The Business Case for Video Analytics

Instead of only capturing incidents of crime, surveillance systems that incorporate video analytics can also enhance the overall success of campus operations.

Although mitigating threats to people and property has traditionally been the initial driving force behind the deployment of surveillance cameras on campus, administrators are finding that the convergence of information technology and network surveillance can do much more. Video analytics is one such area where this holds true.

Technology savvy institutions are brainstorming creative ways to apply video analytics to not only enhance security, but also gather business intelligence. I sat down with Itsik Kattan, CEO of Agent Video Intelligence, and Tony Hackett, Aimetis territory manager for the Eastern United States, to discuss why video analytics is gaining momentum on campuses and to share some of the more conventional—and unconventional—ways  they’re being used.

Q: Nilsson: Schools, universities and hospitals are notoriously under-funded, and private institutions are certainly cautious with their budgets. How do you help justify the added expense of analytics technology to their surveillance budgets?

Kattan: It’s important to note that when looking at the implementation of an entire surveillance system, the analytics component is only a fraction of the cost—the analytics part is a one-time investment of a few thousand dollars, depending on the size of the installation—but in fact, provides substantial ongoing benefit. We can clearly show campus administrators how video analytics can augment the effectiveness of their security staff to protect assets, enhance the safety of the environment for their students, patients, visitors and staff, as well as cover liability issues. We can also demonstrate how the benefits outweigh the costs. Investment in video analytics is a one-time investment that may save on personnel costs, which is an ongoing operating expense.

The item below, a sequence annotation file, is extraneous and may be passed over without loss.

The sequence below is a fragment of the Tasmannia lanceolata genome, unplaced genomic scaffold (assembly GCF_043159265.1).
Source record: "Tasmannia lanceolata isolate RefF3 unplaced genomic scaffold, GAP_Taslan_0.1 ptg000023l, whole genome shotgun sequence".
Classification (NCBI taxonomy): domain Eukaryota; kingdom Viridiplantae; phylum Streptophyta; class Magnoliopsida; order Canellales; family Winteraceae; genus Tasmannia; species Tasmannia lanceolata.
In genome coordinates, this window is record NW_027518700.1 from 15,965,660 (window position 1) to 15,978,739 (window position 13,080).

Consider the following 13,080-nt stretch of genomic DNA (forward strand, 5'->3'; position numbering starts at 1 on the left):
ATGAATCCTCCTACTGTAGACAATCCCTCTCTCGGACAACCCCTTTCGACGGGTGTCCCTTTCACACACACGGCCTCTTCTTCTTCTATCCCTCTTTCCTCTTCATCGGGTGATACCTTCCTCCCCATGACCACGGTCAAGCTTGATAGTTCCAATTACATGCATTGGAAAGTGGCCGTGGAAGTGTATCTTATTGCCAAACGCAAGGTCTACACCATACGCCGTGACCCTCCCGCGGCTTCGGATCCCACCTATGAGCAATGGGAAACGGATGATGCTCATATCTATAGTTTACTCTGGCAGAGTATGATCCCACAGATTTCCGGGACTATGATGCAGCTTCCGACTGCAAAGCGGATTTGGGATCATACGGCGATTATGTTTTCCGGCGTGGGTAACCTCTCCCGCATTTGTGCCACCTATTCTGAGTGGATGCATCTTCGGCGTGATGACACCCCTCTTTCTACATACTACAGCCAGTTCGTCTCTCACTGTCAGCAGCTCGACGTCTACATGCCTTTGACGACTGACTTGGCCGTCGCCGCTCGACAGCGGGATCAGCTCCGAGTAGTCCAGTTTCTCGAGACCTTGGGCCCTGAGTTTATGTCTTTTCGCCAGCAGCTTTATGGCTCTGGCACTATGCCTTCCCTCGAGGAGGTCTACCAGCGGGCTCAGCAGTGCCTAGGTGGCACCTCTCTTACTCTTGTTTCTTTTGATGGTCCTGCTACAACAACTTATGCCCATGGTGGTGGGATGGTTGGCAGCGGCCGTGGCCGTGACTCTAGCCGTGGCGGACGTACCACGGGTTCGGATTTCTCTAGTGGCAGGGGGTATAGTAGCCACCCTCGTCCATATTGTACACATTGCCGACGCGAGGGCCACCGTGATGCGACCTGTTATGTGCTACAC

Hackett: That’s a good point. As further justification, a lot of elementary and high school institutions we work with serve as community centers during the evening, offering adult enrichment classes, concerts, lecture series, and so forth.

So while there’s a public perception that the building is really only being used from 8 a.m. to 2 p.m., it’s really more like a 16-hour cycle. I’ve seen school administrators use the statistics gleaned from video analytics—such as people counting applications—to prove how many people are attending after-hours programs. This has helped them successfully advocate increasing budget allocations for building personnel to cover a growing number of after-school activities.

Q: Nilsson: Has the ability to put analytics inside the network camera had any impact on the adoption of video content analysis?

Hackett: Certainly having advanced algorithms reside in-camera provides an economic advantage. Running preliminary analytics on the camera itself means less video needs to be sent across the network for a video management system to decode. This reduces bandwidth consumption and needless back-end analysis of object movement that falls within normal thresholds. Computing time on the centralized server is reserved for more complex data correlation, such as recognition of events to trigger real-time alerts and post-incident decision support for security operators.

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